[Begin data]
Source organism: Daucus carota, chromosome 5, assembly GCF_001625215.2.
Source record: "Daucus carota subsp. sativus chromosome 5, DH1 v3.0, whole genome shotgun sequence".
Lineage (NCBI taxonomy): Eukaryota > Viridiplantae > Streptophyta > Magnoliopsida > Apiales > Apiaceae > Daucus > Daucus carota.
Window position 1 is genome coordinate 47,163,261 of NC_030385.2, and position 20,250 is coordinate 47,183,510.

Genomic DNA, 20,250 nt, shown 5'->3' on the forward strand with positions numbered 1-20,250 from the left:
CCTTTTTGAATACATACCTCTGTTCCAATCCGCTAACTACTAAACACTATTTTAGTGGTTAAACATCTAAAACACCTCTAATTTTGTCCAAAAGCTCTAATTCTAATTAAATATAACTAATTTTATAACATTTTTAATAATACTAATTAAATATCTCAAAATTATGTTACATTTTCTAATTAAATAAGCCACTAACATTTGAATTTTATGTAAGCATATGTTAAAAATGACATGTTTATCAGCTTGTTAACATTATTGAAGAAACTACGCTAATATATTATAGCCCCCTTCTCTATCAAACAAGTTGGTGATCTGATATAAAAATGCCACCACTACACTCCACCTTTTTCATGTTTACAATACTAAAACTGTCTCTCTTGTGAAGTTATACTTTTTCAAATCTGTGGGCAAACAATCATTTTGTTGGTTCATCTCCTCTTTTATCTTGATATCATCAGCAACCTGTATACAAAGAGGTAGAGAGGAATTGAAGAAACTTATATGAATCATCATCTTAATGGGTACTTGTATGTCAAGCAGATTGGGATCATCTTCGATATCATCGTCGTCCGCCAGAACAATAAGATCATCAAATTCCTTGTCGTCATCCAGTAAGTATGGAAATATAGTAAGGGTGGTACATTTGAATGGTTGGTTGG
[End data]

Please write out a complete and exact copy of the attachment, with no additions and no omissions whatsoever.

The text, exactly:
Source organism: Daucus carota, chromosome 5, assembly GCF_001625215.2.
Source record: "Daucus carota subsp. sativus chromosome 5, DH1 v3.0, whole genome shotgun sequence".
Lineage (NCBI taxonomy): Eukaryota > Viridiplantae > Streptophyta > Magnoliopsida > Apiales > Apiaceae > Daucus > Daucus carota.
Window position 1 is genome coordinate 47,163,261 of NC_030385.2, and position 20,250 is coordinate 47,183,510.

Genomic DNA, 20,250 nt, shown 5'->3' on the forward strand with positions numbered 1-20,250 from the left:
CCTTTTTGAATACATACCTCTGTTCCAATCCGCTAACTACTAAACACTATTTTAGTGGTTAAACATCTAAAACACCTCTAATTTTGTCCAAAAGCTCTAATTCTAATTAAATATAACTAATTTTATAACATTTTTAATAATACTAATTAAATATCTCAAAATTATGTTACATTTTCTAATTAAATAAGCCACTAACATTTGAATTTTATGTAAGCATATGTTAAAAATGACATGTTTATCAGCTTGTTAACATTATTGAAGAAACTACGCTAATATATTATAGCCCCCTTCTCTATCAAACAAGTTGGTGATCTGATATAAAAATGCCACCACTACACTCCACCTTTTTCATGTTTACAATACTAAAACTGTCTCTCTTGTGAAGTTATACTTTTTCAAATCTGTGGGCAAACAATCATTTTGTTGGTTCATCTCCTCTTTTATCTTGATATCATCAGCAACCTGTATACAAAGAGGTAGAGAGGAATTGAAGAAACTTATATGAATCATCATCTTAATGGGTACTTGTATGTCAAGCAGATTGGGATCATCTTCGATATCATCGTCGTCCGCCAGAACAATAAGATCATCAAATTCCTTGTCGTCATCCAGTAAGTATGGAAATATAGTAAGGGTGGTACATTTGAATGGTTGGTTGG